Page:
Two very different schemes, heading into the appeal process this week, illustrate one of the problems of the system.
Great Wolf Resorts wants to invest £200 million and create 600 jobs in Bicester by building a family leisure park, its first outside North America. But residents bombarded Cherwell District Councillors with objections and the members found a host of reasons to refuse when it came to committee in March.
More recently, S2 Estates planned a block of flats in Caversham Road, Reading, but this was refused against officers’ recommendation, on the grounds of its height and the loss of a heritage asset, namely a former malthouse which was awkwardly converted to a shop in the 1970s.
Although the latter was decided at an online meeting, both decisions were made under pressure from locals.
Given what has happened since March, the Bicester residents might be well-advised to be careful what they wish for. Those 600 jobs could soon be much-needed, especially by the young.
Meanwhile, at the Reading scheme, the real loss was that of a long-standing independent retailer, Drews the Ironmongers which had existed in the town for 87 years. The building, which Drews moved to from Friar Street in the 1970s, is at best unremarkable. No one complained when Drews converted it to its current look. Yet a sudden love for this building has emerged and councillors adopted that cause.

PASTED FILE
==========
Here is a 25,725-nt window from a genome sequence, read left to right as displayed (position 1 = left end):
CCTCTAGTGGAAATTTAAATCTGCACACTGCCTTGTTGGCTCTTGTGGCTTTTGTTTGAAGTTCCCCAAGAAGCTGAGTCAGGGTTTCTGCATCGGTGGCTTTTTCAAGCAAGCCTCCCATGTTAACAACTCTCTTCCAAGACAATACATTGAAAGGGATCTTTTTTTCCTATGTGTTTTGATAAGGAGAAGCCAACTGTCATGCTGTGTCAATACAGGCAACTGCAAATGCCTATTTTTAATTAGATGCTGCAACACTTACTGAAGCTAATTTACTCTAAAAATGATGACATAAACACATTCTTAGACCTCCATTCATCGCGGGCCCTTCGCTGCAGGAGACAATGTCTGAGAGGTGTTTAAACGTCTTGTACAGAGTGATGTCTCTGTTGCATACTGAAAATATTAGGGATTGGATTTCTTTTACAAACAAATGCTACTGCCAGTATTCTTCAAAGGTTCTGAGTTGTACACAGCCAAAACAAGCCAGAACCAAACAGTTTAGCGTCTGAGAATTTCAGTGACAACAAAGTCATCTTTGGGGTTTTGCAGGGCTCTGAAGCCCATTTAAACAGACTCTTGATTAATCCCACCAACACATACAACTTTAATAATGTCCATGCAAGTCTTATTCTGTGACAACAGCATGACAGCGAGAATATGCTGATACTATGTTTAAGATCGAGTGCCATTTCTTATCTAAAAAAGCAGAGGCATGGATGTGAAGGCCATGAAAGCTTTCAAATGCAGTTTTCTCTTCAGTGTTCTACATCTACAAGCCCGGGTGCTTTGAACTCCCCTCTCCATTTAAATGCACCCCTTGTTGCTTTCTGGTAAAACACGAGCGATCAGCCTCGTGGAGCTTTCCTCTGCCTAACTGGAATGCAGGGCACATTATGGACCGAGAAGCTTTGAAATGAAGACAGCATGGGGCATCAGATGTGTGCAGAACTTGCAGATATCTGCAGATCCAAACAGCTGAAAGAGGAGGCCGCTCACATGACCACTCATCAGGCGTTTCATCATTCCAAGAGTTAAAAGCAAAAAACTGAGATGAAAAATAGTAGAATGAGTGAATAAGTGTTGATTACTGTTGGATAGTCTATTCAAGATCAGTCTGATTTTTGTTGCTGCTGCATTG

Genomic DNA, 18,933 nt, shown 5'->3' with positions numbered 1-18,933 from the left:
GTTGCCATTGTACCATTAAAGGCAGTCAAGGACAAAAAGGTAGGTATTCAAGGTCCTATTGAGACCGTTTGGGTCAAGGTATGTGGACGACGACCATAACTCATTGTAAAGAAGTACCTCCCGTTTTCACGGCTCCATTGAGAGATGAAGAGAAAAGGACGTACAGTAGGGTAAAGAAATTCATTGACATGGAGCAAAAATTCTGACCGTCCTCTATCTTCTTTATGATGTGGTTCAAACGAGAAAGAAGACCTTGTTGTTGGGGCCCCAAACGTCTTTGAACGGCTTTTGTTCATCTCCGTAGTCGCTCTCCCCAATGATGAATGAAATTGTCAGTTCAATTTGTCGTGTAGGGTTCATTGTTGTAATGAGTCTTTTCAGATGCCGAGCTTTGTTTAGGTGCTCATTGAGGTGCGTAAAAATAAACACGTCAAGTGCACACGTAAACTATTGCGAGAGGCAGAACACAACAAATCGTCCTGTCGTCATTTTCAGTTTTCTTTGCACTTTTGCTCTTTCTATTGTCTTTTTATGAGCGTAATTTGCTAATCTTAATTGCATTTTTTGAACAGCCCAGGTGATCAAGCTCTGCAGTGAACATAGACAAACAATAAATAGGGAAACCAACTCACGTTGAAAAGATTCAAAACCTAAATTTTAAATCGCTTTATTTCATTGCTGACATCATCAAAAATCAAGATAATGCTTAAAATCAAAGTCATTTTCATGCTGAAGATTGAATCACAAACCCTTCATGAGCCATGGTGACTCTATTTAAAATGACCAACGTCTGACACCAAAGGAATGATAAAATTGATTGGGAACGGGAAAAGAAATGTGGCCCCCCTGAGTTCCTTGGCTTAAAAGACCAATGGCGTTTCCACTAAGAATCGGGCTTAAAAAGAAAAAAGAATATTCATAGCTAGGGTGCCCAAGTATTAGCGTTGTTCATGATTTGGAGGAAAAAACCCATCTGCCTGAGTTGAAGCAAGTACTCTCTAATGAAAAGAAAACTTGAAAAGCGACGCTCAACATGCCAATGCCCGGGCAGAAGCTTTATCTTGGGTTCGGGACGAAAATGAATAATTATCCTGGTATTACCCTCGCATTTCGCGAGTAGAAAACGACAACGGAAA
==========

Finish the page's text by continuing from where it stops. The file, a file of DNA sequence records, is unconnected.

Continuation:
Local decision making sounds great but who puts the case for the bigger picture, such as the jobs created by these developments, not least those in construction?
It’s also worth noting the outcome of a housing scheme at a site known as Bug’s Bottom which dominated the news in the 1980s and 1990s in Reading. Residents fought the most extensive and vociferous battle for more than a decade.
They eventually lost and the homes were built. The story that didn’t make the news was that one of the first to move into the scheme was one of the leading campaigners against it.
© Thames Tap No 231 (powered by ukpropertyforums.com).
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